* Notes *
The November/December run of Aida at San Francisco Opera opened last night with Maestro Giuseppe Finzi at the helm and a bevy of new principal singers. The orchestra sounded rather pretty but not perfectly secure, there was some slight squeaking from the woodwinds, brief fuzzy moments in the brass, and the finale of Act II was not exactly together. Though comparisons are odious, it is difficult not to compare this cast with the one that opened the season in September. On the whole, this group was more balanced as far as both singing and acting is concerned.
Somehow the performance did not coalesce, even though the individuals involved are all talented. Tenor Brian Jagde made the most of the small role of the messenger, and Leah Crocetto sounded robust yet mysterious as the priestess. Christian Van Horn made for a powerful the King of Egypt, and Eric Owens was likewise strong as Ramfis. Quinn Kelsey was beautifully lyrical as Amonasro, his characterization is markedly different than Marco Vratogna's, but still formidable.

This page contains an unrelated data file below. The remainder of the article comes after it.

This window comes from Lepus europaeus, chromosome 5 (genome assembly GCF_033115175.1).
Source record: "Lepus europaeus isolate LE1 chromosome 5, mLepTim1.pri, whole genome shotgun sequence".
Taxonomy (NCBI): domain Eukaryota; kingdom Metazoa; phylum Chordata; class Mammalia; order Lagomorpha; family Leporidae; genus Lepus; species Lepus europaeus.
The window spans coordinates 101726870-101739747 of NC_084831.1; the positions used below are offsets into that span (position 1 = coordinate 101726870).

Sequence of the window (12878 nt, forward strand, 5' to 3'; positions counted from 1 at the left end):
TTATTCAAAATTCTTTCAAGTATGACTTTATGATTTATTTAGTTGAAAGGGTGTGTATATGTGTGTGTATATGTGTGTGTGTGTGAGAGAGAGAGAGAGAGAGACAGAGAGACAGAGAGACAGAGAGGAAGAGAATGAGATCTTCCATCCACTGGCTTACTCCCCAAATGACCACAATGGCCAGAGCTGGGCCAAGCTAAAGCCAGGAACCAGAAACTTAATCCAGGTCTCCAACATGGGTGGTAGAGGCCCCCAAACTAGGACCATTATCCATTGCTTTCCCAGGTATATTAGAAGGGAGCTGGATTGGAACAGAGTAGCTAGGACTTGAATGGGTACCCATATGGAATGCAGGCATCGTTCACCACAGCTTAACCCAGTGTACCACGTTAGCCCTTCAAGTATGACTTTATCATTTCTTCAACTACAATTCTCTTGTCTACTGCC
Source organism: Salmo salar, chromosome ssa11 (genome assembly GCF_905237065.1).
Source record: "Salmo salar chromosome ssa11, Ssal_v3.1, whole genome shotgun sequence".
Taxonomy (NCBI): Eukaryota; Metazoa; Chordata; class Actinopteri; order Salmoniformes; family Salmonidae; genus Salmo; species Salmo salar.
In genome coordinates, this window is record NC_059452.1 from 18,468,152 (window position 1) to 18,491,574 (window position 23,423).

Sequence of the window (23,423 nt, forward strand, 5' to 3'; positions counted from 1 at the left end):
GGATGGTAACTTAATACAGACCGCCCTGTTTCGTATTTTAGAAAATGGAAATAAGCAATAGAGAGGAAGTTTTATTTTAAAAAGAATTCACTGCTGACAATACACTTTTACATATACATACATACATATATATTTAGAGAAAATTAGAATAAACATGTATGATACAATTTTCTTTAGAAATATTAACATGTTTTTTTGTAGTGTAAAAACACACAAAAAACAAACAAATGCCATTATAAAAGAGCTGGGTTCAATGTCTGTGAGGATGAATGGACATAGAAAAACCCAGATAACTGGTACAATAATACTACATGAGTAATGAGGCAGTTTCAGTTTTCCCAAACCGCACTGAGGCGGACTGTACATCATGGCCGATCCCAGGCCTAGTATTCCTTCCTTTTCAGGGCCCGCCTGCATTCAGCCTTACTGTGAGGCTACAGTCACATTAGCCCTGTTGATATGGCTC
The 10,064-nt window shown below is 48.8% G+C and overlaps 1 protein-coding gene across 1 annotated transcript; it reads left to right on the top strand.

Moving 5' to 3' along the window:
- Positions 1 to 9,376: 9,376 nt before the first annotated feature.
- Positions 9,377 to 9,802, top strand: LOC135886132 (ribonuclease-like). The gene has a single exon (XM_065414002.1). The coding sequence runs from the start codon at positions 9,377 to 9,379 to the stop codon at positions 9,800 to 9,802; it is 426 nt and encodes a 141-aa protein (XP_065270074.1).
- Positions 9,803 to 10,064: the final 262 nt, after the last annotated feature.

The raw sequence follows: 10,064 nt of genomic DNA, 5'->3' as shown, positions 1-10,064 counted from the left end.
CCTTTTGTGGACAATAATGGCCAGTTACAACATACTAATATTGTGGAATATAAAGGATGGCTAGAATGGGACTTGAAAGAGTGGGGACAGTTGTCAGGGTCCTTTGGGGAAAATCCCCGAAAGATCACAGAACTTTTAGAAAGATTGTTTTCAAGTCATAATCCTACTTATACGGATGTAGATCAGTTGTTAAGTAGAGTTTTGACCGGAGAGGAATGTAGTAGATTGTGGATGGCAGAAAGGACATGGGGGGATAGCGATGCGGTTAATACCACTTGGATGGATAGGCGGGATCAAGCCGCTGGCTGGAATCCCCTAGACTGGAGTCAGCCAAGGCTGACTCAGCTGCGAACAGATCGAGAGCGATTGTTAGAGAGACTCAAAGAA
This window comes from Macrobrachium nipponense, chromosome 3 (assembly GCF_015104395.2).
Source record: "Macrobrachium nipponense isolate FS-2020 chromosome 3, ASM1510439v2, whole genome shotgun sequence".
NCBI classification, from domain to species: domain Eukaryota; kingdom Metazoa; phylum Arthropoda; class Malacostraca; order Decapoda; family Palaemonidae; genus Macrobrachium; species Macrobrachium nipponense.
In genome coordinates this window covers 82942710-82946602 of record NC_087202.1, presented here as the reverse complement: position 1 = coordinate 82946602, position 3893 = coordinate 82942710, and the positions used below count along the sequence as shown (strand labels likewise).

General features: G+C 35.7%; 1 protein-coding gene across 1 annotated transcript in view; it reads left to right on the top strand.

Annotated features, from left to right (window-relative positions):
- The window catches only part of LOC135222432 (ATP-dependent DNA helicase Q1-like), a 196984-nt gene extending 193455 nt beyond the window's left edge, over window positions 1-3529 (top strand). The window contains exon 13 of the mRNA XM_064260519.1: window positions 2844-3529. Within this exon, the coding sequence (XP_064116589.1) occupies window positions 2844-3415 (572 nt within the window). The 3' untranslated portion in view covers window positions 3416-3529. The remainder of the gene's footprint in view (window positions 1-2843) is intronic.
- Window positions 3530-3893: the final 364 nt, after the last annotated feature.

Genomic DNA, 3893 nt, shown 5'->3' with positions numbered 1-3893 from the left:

Carlo Ventre had a lot of volume as Radames, his voice is reedy, and has a weeping quality to it, almost as if he was sobbing out the lines. Guang Yang (Amneris) was also rather loud, her voice flexible, but she seemed to rush at a few points. Michele Capalbo obviously understood every word she sang as Aida, and nuanced her voice appropriately. She too has a large, dark voice, but she was not always smooth, there were catches and gasps here and there. During "Ritorna vincitor" in Act I we heard drilling and banging coming from backstage.
* Tattling *
Latecomers talked a great deal as they waited in balcony standing room to be seated. A mobile phone rang right before the words "Immenso Ftah" are sung in Act I, and watch alarms were heard at each hour. During intermission I heard a ridiculous woman complain in Mandarin about how fat Capalbo was, and her companion corrected her, saying that it was Yang that was the heavier one. She only responded that no, they were both fat. After this, someone was nice enough to give me a ticket for the Balcony Circle, but unfortunately people talked aloud throughout. The French speakers in Row D Seats 13 and 15 were particularly chatty.